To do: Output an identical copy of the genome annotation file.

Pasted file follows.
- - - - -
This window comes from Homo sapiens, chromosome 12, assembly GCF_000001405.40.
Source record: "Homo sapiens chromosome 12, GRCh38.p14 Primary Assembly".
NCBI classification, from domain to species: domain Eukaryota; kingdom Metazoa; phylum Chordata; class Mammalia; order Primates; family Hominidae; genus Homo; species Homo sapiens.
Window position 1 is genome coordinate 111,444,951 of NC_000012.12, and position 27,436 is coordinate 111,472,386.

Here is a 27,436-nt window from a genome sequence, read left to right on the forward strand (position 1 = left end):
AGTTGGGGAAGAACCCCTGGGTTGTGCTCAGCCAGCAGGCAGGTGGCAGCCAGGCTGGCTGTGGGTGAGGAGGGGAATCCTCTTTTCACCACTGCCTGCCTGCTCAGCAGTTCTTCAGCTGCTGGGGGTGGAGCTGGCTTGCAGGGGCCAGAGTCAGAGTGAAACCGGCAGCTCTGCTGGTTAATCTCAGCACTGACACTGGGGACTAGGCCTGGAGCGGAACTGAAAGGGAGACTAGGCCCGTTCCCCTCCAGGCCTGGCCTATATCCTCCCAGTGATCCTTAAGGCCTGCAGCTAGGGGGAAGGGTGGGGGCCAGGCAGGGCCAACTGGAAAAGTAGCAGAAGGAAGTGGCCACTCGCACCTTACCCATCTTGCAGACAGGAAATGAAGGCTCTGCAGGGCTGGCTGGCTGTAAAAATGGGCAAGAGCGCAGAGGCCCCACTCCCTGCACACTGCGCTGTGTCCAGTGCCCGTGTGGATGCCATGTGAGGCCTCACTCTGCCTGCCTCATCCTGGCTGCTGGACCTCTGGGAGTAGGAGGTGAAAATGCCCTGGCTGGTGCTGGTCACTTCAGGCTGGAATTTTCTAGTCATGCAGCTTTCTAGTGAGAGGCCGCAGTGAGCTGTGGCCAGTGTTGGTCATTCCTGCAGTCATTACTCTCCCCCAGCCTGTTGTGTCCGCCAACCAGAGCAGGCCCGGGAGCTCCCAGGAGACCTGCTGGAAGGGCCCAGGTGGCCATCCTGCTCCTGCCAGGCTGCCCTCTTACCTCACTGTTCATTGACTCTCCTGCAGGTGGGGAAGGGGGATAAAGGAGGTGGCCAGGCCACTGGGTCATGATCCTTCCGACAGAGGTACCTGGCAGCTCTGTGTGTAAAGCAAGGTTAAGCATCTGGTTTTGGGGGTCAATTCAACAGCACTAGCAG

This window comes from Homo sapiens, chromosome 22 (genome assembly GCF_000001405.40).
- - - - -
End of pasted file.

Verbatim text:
This window comes from Homo sapiens, chromosome 12, assembly GCF_000001405.40.
Source record: "Homo sapiens chromosome 12, GRCh38.p14 Primary Assembly".
NCBI classification, from domain to species: domain Eukaryota; kingdom Metazoa; phylum Chordata; class Mammalia; order Primates; family Hominidae; genus Homo; species Homo sapiens.
Window position 1 is genome coordinate 111,444,951 of NC_000012.12, and position 27,436 is coordinate 111,472,386.

Here is a 27,436-nt window from a genome sequence, read left to right on the forward strand (position 1 = left end):
AGTTGGGGAAGAACCCCTGGGTTGTGCTCAGCCAGCAGGCAGGTGGCAGCCAGGCTGGCTGTGGGTGAGGAGGGGAATCCTCTTTTCACCACTGCCTGCCTGCTCAGCAGTTCTTCAGCTGCTGGGGGTGGAGCTGGCTTGCAGGGGCCAGAGTCAGAGTGAAACCGGCAGCTCTGCTGGTTAATCTCAGCACTGACACTGGGGACTAGGCCTGGAGCGGAACTGAAAGGGAGACTAGGCCCGTTCCCCTCCAGGCCTGGCCTATATCCTCCCAGTGATCCTTAAGGCCTGCAGCTAGGGGGAAGGGTGGGGGCCAGGCAGGGCCAACTGGAAAAGTAGCAGAAGGAAGTGGCCACTCGCACCTTACCCATCTTGCAGACAGGAAATGAAGGCTCTGCAGGGCTGGCTGGCTGTAAAAATGGGCAAGAGCGCAGAGGCCCCACTCCCTGCACACTGCGCTGTGTCCAGTGCCCGTGTGGATGCCATGTGAGGCCTCACTCTGCCTGCCTCATCCTGGCTGCTGGACCTCTGGGAGTAGGAGGTGAAAATGCCCTGGCTGGTGCTGGTCACTTCAGGCTGGAATTTTCTAGTCATGCAGCTTTCTAGTGAGAGGCCGCAGTGAGCTGTGGCCAGTGTTGGTCATTCCTGCAGTCATTACTCTCCCCCAGCCTGTTGTGTCCGCCAACCAGAGCAGGCCCGGGAGCTCCCAGGAGACCTGCTGGAAGGGCCCAGGTGGCCATCCTGCTCCTGCCAGGCTGCCCTCTTACCTCACTGTTCATTGACTCTCCTGCAGGTGGGGAAGGGGGATAAAGGAGGTGGCCAGGCCACTGGGTCATGATCCTTCCGACAGAGGTACCTGGCAGCTCTGTGTGTAAAGCAAGGTTAAGCATCTGGTTTTGGGGGTCAATTCAACAGCACTAGCAG

This window comes from Homo sapiens, chromosome 22 (genome assembly GCF_000001405.40).